And then of course we have a cast of top dramatic actors. Sadly lead man Peck's performance is rather a corny one. Watching his deliberation as he comes to the decision to pose as Jewish is almost painful. He's only good when he's being stern and forceful, and it's later in the movie he starts to come into his own. The great performances in Gentleman's Agreement belong to its women. Dorothy McGuire is nicely understated, her voice near to a husky whisper as she delivers her most pertinent lines. Celeste Holm is excellent, for most of the movie a joyful and easygoing presence, so carefree and likable that her steely outburst towards the end seems all the more stark and powerful. Anne Revere, always a monument of dignity even in the grip of an angina attack, proving herself one of the most effortlessly natural actresses of her generation. In her smaller role, June Havoc is very good too.
Unfortunately, if we're going to take Gentleman's Agreement as a drama, it starts to look a very flimsy movie indeed. The romantic angle is as bland as day-old kebab meat, and the dialogue is corny and dull. It's a shame then that this was the first movie condemning racial prejudice to receive major plaudits, not because the social evils it portrays weren't worth attacking, but that there were other movies doing it far better. In the same year Crossfire also looked at anti-Semitism in a much more dynamic story framework, and with deeper eloquence and insight, but it was a runner up to Gentleman's Agreement's Best Picture win. A few years later Pinky (also directed by Kazan) and No Way Out would address anti-black racism, but while Pinky would receive a fair bit of attention, the ahead-of-its-time No Way Out was practically relegated to B-movie status. It's in a way remarkable that these other pictures existed at all, but a pity they didn't get the credit they deserved.
It is some testament to the growing stature of the movie musical in the 1940s that Rodgers and Hammerstein, then revitalising the stage musical in a way not seen since the death of Ziegfeld, decided to turn their hands to a piece for the screen. State Fair had been a popular non-musical movie back in 1933, a simple yet touching love story that Rodgers and Hammerstein could adapt with very few changes in what looked like a simple case of "add songs, create hit".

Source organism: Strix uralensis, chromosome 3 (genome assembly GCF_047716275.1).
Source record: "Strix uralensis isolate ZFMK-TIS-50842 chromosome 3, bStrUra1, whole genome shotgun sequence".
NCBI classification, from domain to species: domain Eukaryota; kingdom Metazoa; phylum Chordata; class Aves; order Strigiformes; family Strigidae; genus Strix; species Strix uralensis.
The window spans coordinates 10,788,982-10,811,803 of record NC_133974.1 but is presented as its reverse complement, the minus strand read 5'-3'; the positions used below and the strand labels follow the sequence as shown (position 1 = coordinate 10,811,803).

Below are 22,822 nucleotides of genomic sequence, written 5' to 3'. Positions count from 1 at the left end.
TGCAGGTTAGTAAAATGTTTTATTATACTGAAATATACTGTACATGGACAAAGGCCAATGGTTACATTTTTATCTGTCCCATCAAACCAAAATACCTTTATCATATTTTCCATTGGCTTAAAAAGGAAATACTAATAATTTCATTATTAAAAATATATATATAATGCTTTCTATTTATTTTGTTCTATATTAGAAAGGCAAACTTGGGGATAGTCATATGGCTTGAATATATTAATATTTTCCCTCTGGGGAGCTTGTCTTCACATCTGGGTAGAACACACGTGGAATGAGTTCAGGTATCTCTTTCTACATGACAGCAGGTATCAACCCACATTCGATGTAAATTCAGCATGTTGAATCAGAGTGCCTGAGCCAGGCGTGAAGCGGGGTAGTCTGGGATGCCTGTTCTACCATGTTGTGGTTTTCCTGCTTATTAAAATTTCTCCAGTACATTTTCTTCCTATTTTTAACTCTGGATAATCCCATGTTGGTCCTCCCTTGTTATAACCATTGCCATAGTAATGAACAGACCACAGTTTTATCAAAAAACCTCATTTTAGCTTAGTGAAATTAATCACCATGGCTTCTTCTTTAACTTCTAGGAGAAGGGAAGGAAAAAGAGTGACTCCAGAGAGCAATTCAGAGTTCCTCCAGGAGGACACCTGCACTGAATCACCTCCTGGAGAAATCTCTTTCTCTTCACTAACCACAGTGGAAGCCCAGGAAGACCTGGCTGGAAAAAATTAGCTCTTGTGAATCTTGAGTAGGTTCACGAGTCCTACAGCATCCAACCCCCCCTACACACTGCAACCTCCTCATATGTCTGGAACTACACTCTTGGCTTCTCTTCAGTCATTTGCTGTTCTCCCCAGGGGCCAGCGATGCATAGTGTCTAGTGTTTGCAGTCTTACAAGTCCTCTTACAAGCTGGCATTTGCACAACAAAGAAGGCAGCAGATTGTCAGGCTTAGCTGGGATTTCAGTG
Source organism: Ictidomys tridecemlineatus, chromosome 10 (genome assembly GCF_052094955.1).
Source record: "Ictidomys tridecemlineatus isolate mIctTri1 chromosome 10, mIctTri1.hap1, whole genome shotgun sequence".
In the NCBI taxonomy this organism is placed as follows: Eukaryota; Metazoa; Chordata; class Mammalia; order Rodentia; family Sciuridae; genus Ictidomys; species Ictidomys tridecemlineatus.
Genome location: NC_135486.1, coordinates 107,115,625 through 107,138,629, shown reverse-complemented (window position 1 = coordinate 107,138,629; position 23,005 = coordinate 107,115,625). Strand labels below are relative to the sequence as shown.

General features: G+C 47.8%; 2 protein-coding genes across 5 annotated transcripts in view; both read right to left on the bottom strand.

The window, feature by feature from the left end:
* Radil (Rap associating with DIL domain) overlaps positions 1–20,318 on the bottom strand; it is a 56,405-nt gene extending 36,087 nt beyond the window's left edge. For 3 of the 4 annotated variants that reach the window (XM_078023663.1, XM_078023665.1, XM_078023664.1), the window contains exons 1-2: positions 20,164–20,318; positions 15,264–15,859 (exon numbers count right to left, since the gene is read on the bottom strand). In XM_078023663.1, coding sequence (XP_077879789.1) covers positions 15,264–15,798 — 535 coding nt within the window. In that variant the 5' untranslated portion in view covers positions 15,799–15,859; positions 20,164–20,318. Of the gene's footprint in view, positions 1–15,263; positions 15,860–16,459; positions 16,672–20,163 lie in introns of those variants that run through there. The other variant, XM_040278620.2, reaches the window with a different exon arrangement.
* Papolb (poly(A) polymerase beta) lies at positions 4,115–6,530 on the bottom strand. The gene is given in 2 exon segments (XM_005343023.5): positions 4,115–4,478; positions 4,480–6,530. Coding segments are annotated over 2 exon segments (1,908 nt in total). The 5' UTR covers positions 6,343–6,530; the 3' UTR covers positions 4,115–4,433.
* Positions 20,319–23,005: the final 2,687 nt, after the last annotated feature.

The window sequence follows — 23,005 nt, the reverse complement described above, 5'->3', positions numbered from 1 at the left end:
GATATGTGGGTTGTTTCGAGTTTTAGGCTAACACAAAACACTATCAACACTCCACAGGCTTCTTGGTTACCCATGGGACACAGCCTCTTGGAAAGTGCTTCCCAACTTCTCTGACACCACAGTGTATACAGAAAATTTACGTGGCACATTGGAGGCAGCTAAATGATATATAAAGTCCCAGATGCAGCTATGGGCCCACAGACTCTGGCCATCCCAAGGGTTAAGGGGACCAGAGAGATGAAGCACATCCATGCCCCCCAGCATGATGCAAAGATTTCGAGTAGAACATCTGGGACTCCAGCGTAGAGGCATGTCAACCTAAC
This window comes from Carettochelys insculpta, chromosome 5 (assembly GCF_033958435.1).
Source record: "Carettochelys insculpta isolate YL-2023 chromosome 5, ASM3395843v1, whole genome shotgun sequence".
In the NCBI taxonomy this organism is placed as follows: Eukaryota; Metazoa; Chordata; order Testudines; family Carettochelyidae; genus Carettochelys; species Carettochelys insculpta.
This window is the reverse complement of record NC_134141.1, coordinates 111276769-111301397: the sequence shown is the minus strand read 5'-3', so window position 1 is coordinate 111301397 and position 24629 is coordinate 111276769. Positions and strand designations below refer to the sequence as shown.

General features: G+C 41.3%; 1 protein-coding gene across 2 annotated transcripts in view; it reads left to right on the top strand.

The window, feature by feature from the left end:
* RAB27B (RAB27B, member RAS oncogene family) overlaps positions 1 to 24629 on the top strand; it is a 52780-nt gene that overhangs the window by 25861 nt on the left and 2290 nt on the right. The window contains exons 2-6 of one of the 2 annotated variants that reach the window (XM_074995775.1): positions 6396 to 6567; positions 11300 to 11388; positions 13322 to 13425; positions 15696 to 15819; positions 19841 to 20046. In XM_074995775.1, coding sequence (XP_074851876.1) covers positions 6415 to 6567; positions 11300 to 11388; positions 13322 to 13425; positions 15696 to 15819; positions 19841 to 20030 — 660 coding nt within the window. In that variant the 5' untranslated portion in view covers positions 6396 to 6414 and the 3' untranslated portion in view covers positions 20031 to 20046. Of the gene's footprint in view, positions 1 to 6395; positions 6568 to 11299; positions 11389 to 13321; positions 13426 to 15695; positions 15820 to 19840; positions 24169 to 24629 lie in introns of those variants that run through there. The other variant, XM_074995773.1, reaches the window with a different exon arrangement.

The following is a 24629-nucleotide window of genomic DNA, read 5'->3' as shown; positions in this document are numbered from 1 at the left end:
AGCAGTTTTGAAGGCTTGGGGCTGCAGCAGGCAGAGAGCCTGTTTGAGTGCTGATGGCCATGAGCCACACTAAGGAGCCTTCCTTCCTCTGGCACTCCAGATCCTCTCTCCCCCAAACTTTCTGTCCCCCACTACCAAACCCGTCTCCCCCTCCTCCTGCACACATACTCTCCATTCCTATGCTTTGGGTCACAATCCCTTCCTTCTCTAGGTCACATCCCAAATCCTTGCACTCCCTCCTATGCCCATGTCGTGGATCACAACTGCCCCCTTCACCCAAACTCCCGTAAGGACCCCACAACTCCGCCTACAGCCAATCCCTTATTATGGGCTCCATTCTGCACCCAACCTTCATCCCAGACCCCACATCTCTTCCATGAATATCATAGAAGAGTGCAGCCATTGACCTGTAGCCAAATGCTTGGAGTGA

Individually both members of the duo had worked in film before, so the format was not unfamiliar, and they are prepared to make concessions to it. Of all the Rodgers and Hammerstein pictures produced by Fox State Fair is the shortest by a considerable margin. The epic musical that would appear in the mid-50s (boosted primarily by the adaptations of Rodgers and Hammerstein's big stage works) was still an unknown concept. Nevertheless, they seem keen to make the most of the cinema's possibilities. At one point, a snatch of singing becomes an internal monologue, something that doesn't really work on stage (although having said that it never really caught on in the movies either). Apart from this, all the usual Rodgers and Hammerstein touches are there, with songs that move the story along emotionally and tonally rather than semantically. "It Might as Well Be Spring" is integrated into the background scoring and becomes an illustration of Jeanne Crain's confused dissatisfaction.
This is also one of the earliest musicals in which non-singing actors would be dubbed by professional vocalists. In later years this would be done a lot because the studio wanted the right performer for each role more than they wanted someone who could sing. Strangely though there is nothing special about Jeanne Crain or Dana Andrews, both of whom were dubbed here. The best player is surely Fay Bainter, the archetypal mother figure in numerous 40s movies. She is full of endearing, twitchy mannerisms, as in her hesitation over adding more liquor to the mincemeat. There's also a nice little supporting part from sweet old man Donald Meek as one of the judges.
State Fair is undoubtedly a nice-looking picture. At this point Technicolor was still quite a special thing, but it was beginning to become standard for musicals. The colours here are rich and vibrant without being garish, the screen filled with subtle pinks, blues and natural greens. Director Walter Lang handles the scenes with poise and delicacy. His staging of "It Might as Well Be Spring" is simple yet beautiful, slowly closing the camera in on Jeanne Crain as the shadow of the trees teases across the image. His arranging of the crowds is excellent too, often keeping people moving rhythmically but realistically, and forming careful patterns to draw our attention to the stars in the foreground.